Feminists on the Injustice of Pregnancy
Korea’s recently-elected progressive government has announced plans to begin “research” on the country’s restrictive abortion laws, which, of course, is another way of saying they are going to get the ball rolling on legalizing abortion.
This initiative is merely an effort to bring the letter of the law into sync with the spirit of national decay, since many thousands of illegal abortions are performed in Korea every year, and public opinion, especially among the younger generations, tilts hard in the direction of complete legalization. (I’ll have a lot to say about this in the near future, as I have recently had the misfortune of coming face to face with the disturbing amorality of young Koreans on this issue — so disturbing, in fact, that I have forestalled writing about it publicly at all, out of sheer dismay and nausea at the truth I have been forced to accept about the people with whom I spend much of my time, namely young middle class Koreans.)
Today, I merely wish to draw attention to the particularly telling symbolism chosen by the feminist vanguard in this latest front in the progressives’ global war against human life.
For reasons related both to respecting copyright and to respecting the taste of my readers, I refer the braver among you to the news article linked here, from The Blaze. (It will open in a new tab, so you may continue reading here in Limbo without interruption as you click that link.)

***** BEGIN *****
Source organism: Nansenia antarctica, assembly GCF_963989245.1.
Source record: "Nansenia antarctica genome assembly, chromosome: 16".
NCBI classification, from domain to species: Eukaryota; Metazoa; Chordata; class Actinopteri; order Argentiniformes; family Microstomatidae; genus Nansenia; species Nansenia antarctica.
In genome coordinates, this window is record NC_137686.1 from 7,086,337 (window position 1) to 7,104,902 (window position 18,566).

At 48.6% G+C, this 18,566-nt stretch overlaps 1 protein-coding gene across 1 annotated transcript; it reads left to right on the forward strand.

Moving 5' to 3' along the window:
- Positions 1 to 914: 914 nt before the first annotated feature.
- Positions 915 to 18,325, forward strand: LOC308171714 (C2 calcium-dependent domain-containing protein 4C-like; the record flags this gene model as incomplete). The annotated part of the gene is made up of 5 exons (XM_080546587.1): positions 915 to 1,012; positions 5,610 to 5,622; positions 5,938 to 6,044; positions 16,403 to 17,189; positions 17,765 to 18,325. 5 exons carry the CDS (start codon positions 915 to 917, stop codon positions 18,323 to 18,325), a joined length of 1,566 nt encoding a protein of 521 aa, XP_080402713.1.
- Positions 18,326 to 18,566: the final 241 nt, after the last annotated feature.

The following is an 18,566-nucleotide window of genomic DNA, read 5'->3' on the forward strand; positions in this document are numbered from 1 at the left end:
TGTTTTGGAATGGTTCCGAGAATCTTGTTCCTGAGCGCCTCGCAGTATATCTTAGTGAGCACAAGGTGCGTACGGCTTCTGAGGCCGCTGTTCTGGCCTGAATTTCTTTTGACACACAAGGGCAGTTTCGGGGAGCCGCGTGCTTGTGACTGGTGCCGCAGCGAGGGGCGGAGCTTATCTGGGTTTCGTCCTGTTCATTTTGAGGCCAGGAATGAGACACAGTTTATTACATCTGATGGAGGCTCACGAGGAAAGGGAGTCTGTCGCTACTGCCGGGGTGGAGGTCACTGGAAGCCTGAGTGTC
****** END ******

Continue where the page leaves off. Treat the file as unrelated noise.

As you will see, the photo accompanying the article shows a group of smiling, placard-wielding activists. I wish to draw your attention to the artwork on those placards, which is, in my opinion, the most pithy, almost eloquent distillation of the essence of feminism that you will see anywhere.
In brief — in case you took my tastelessness alert to heart — the placards depict a simple variation on the typical portrayal of the myth of Sisyphus, with the king pushing a boulder up a mountain changed to a woman pushing — wait for it — a womb with a developing fetus in it up that same mountain. The Korean words next to the image read, “Stop the crackdown on abortion — abortion is a woman’s choice.” In the top left corner of the placard we see a small female or “Venus” symbol, with a clenched red fist inside.
To begin with, the juxtaposition of those two icons — the womb containing a fetus (bad) vs. the Venus symbol containing a fist (good) — says it all. The story here is simple: defiance against pregnancy — against the injustice of motherhood.
And make no mistake about it: from the progressive egalitarian perspective, motherhood really is unjust, simply because it is a burden that women bear, but men do not.
“But it’s a natural fact!” might seem a rational reply to you, but not to a progressive. Progressivism is, and has been since its earliest instantiations in 19th Century Germany, an anti-nature ideology. Progressives are, in theory and in practice, rebels against the imperatives of nature. (Environmentalism is not a pro-nature position, by the way. It is merely one of the cleverest delusions or self-delusions in the progressive rebellion against human nature.) All of progressivism’s “systemic oppression” theorizing is, in the end, mere marginalia used to make the basic position seem more rational. The basic position is this: Nature is unfair and regressive; a new, self-generated humanity must liberate itself from nature’s imperatives in order to live in the freedom and justice of the artificially contrived and controlled society.
Hence, the proper progressive woman’s position toward pregnancy and motherhood — toward the womb full of developing natural life — is defiance, the fist of war, angry violence, hatred. In short, feminism.